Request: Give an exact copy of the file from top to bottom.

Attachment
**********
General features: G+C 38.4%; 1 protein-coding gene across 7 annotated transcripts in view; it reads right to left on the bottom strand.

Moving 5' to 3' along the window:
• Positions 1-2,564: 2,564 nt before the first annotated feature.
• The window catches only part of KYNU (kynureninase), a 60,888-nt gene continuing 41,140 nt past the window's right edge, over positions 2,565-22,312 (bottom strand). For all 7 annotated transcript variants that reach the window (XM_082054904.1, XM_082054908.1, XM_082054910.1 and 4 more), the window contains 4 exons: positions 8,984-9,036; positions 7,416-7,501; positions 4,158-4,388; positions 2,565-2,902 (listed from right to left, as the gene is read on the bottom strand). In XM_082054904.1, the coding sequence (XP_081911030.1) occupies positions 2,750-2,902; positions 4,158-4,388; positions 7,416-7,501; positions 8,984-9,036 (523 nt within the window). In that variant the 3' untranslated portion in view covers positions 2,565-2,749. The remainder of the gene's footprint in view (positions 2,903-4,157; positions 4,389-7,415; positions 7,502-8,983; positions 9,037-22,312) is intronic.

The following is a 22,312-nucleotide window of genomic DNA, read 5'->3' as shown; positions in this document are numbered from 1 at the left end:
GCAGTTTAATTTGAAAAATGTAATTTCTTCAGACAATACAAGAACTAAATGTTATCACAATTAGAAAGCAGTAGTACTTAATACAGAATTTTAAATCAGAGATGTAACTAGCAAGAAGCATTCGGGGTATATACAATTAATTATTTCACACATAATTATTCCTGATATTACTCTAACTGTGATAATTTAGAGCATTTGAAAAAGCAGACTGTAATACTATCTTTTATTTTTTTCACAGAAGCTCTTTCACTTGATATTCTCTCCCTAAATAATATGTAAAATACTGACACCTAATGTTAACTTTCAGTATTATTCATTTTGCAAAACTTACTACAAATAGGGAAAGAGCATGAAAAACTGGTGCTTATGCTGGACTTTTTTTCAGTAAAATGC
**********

General features: G+C 38.4%; 1 protein-coding gene across 7 annotated transcripts in view; it reads right to left on the bottom strand.

Moving 5' to 3' along the window:
• Positions 1-2,564: 2,564 nt before the first annotated feature.
• The window catches only part of KYNU (kynureninase), a 60,888-nt gene continuing 41,140 nt past the window's right edge, over positions 2,565-22,312 (bottom strand). For all 7 annotated transcript variants that reach the window (XM_082054904.1, XM_082054908.1, XM_082054910.1 and 4 more), the window contains 4 exons: positions 8,984-9,036; positions 7,416-7,501; positions 4,158-4,388; positions 2,565-2,902 (listed from right to left, as the gene is read on the bottom strand). In XM_082054904.1, the coding sequence (XP_081911030.1) occupies positions 2,750-2,902; positions 4,158-4,388; positions 7,416-7,501; positions 8,984-9,036 (523 nt within the window). In that variant the 3' untranslated portion in view covers positions 2,565-2,749. The remainder of the gene's footprint in view (positions 2,903-4,157; positions 4,389-7,415; positions 7,502-8,983; positions 9,037-22,312) is intronic.

The following is a 22,312-nucleotide window of genomic DNA, read 5'->3' as shown; positions in this document are numbered from 1 at the left end:
GCAGTTTAATTTGAAAAATGTAATTTCTTCAGACAATACAAGAACTAAATGTTATCACAATTAGAAAGCAGTAGTACTTAATACAGAATTTTAAATCAGAGATGTAACTAGCAAGAAGCATTCGGGGTATATACAATTAATTATTTCACACATAATTATTCCTGATATTACTCTAACTGTGATAATTTAGAGCATTTGAAAAAGCAGACTGTAATACTATCTTTTATTTTTTTCACAGAAGCTCTTTCACTTGATATTCTCTCCCTAAATAATATGTAAAATACTGACACCTAATGTTAACTTTCAGTATTATTCATTTTGCAAAACTTACTACAAATAGGGAAAGAGCATGAAAAACTGGTGCTTATGCTGGACTTTTTTTCAGTAAAATGC